Here’s tips on getting Press or Exposure for your most recent masterpiece.
1. ) Be Realistic. Don’t expect to get front page of Youtube, or an full spread on Rolling Stone. Rome wasn’t built in a day, and neither will your music career. Even Amazon took 10 years to make a profit.
2. ) Make some Noise! They will find you. If you have a following, perhaps you won’t have to convince the editor of your work (or even make the first contact!)
3. ) Be Weird. be different – but don’t break from your brand. Something interesting will garner attention, and that’s a good thing.
4. ) Make it Easy. Add your phone number, email, whatever – and make it Visible! The harder you r make it for people, the more to stand a chance to lose them. Make everything easy to navigate – even your website!
5. ) Target your demographic. If you’re in a heavy metal band then don’t send your music out to Chuck.E. Cheese’s official magazine.
6. ) Think of a niche. Sailboats, dogs, margaritas, robots, etc. Whatever it is, own it! If you write songs about sailboats, then tackle that industry and get in touch with sailboat magazines. Although sailboat magazines aren’t music publications, they would be thrilled to feature a product that their audience appreciates – and that could be you!
7. ) Freelance. A lot of times freelancers are the ones who review the music – not the editors.
8. ) Network. When you build a connection with someone then you become their friend. And who would you write about first: your friend, or a complete stranger?
9. ) Break away from the computer. Phone calls are more personal than emails. Unfortunately, people are always in a rush (myself including). So as a result, you should understand that an email can be responded at someone’s convenience. Use meetup for some events, and learn about others from your network.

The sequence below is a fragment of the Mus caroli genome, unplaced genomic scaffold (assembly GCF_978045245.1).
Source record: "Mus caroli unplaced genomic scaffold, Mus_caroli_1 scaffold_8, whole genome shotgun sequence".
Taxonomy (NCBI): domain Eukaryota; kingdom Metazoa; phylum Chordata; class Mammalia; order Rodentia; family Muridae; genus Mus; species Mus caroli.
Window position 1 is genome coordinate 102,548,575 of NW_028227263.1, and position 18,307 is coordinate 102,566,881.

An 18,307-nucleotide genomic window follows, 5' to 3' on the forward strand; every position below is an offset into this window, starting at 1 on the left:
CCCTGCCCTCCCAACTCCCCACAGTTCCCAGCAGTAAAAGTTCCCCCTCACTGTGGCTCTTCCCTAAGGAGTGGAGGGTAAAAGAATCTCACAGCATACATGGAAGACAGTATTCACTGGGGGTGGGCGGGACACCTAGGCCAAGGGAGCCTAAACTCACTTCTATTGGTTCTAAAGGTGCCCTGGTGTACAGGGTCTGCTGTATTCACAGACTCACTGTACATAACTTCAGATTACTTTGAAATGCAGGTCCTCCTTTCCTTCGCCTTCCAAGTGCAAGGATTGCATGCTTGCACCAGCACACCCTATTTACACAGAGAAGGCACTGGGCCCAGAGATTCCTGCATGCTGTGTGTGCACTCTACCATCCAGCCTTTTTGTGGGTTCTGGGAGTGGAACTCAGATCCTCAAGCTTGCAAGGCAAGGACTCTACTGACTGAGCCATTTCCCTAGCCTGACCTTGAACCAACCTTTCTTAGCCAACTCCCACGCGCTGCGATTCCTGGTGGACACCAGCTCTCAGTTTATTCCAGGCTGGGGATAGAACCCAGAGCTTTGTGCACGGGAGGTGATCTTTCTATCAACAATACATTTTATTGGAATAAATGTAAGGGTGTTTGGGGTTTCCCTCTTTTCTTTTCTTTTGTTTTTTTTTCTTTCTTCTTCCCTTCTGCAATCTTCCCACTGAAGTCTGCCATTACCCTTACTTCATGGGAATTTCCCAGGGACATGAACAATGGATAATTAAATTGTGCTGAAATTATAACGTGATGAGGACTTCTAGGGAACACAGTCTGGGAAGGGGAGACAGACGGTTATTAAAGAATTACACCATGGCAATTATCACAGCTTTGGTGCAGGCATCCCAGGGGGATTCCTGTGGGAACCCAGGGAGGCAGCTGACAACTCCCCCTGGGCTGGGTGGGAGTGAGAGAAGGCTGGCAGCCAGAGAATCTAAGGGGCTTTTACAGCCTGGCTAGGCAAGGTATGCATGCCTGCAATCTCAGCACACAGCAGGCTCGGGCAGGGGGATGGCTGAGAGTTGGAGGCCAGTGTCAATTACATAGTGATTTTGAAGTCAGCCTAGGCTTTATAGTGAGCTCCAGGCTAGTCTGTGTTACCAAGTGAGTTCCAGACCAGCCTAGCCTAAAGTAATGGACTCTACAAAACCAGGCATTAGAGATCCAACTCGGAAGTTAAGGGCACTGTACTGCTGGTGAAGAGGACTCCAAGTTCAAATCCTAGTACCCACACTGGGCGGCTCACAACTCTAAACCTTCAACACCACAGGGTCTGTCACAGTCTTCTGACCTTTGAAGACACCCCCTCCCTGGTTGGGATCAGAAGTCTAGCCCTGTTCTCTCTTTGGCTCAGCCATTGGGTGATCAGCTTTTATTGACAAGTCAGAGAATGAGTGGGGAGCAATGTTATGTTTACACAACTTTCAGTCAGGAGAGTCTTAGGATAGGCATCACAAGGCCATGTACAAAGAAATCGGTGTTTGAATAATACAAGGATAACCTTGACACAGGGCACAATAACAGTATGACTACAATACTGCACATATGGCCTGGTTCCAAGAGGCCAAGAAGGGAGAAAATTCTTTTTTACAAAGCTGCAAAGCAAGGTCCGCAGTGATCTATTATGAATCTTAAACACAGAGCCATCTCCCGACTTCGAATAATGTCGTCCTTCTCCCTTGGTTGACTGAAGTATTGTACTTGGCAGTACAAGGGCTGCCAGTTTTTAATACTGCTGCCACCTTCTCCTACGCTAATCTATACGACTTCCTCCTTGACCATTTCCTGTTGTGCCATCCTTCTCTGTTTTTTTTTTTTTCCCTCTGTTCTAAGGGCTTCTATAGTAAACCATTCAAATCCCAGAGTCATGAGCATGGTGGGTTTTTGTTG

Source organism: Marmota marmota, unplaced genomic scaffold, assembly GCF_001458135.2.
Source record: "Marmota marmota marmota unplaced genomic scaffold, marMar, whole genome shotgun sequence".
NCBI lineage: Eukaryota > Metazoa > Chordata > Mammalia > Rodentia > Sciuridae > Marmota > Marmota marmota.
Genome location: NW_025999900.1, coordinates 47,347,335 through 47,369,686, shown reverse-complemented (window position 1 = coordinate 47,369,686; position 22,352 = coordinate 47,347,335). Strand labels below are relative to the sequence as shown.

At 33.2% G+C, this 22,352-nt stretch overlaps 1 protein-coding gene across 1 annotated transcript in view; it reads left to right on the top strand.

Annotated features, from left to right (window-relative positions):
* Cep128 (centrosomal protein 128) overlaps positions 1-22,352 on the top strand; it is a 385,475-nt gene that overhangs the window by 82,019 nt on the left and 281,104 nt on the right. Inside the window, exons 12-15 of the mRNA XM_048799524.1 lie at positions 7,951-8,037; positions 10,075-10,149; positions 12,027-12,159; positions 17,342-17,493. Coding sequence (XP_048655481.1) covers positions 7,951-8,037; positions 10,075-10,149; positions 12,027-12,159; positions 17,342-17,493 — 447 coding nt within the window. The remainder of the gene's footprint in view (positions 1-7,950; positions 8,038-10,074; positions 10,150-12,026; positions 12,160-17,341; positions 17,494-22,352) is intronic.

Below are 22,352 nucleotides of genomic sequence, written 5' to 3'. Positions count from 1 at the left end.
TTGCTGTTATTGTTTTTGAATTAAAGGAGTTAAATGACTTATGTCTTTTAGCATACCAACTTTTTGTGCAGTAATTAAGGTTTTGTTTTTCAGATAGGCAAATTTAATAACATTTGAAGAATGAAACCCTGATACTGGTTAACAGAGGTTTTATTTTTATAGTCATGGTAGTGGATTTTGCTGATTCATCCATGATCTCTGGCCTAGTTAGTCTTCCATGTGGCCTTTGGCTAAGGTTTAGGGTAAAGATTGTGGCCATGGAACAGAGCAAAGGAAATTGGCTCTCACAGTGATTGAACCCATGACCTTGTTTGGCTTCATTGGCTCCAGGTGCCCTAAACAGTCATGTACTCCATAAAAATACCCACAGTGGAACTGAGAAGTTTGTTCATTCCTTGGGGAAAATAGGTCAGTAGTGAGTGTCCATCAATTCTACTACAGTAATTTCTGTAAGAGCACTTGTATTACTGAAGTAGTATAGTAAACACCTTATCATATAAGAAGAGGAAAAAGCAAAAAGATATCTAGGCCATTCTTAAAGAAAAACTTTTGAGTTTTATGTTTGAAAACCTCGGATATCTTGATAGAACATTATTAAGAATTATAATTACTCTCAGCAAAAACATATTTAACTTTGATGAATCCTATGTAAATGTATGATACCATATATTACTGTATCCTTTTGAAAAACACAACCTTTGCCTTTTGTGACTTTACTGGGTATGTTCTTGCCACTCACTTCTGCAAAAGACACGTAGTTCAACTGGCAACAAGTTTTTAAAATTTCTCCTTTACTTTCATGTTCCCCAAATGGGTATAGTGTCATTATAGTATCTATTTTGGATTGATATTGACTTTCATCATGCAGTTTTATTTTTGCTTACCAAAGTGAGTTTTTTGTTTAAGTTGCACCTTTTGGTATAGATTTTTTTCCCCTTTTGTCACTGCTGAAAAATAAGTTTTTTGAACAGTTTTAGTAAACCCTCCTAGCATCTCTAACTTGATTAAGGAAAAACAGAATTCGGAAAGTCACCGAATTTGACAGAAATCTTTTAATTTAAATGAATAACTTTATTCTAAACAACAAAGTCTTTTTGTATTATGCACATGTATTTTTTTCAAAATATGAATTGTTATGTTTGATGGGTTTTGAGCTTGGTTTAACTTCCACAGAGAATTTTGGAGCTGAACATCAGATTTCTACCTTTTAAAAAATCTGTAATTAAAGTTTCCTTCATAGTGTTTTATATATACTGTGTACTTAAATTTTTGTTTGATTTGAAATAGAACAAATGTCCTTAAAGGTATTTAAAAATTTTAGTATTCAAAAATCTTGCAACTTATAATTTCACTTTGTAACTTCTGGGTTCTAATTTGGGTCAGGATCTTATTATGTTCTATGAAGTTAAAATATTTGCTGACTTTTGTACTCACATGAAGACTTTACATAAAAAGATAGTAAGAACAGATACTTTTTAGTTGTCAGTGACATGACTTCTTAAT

10. ) You’re NOT the best. “Check this out Mr. Editor – we’re the best band ever, you HAVE to write about us.” No, he doesn’t. This goes back to number one – being realistic.
11. ) Don’t give up. People get hundreds of messages, distractions, lead, etc. everyday. So stay in touch with people, and let them know you’re serious about your music. No one wants to write about an artist only to have them disappear from existence in 2 months.
12. ) Get Specific. Address the package to a specific editor/person at the establishment
13. ) Order of the songs. If the first song doesn’t grab their attention within 10 seconds, then you’re toast. Good music creates good results. If your best song is track 3, then put a visable sticker saying “Reviewer, please listen to tracks 3, 4, and 7, etc.”
14. ) Follow Up. If you get an interested party/magazine/editor about your music, then send out the package. but don’t stop there – follow up to see if the person received it!
15. ) Get Social. Use social media to your advantage. Learn it. Its free to use, and the results are amazing! So are the people!
16. ) Everyday. This is equivalent to ‘Don’t Give Up’. But while its important to never give up, its also important to do it everyday. practice guitar everyday, brush your teeth everyday, take a shower everyday, etc. These should be schedules that will become natural after a while.
17. ) Link it, baby!The CD should come AFTER the mp3 link. Notice how I said Link and not attachment. no one wants to open up a 5mb file on their computer. you risk messing up their computer, space, and more. Be smart.
18. ) Get Legit. Make your package look professional. Don’t handwrite it. Don’t make your papers chewed up.
19. ) Its all about the angles. If you have an interesting story/angle then you stand a better chance to get coverage. If its a Tech magazine try and sell the idea of how you used the latest technology thing-a-ma-jig in your music.
20. ) Send stuff. Sending goodies is always a good thing. Have a band logo baseball hat? you might want to throw that in there. Remember, if the editor becomes a fan then a little merch won’t hurt. Plus, it breaks you away from the crowd.
21. ) Be persistent, but DON’T be annoying.
Tips for writing a Music Cover Letter:
-It should state why your music is a good fit.
-Press coverage you’ve received
So there you have it. A little FYI for you all. One final thing I would mention is that when you release a CD, make sure its good music. Be objective – don’t get emotional. In addition, make sure your ID3 tags are included in each song… I released a CD years ago, spent thousands of dollars, and realized my ID3 tags weren’t included on the CD. Pfff.
Oh well – You live and you learn!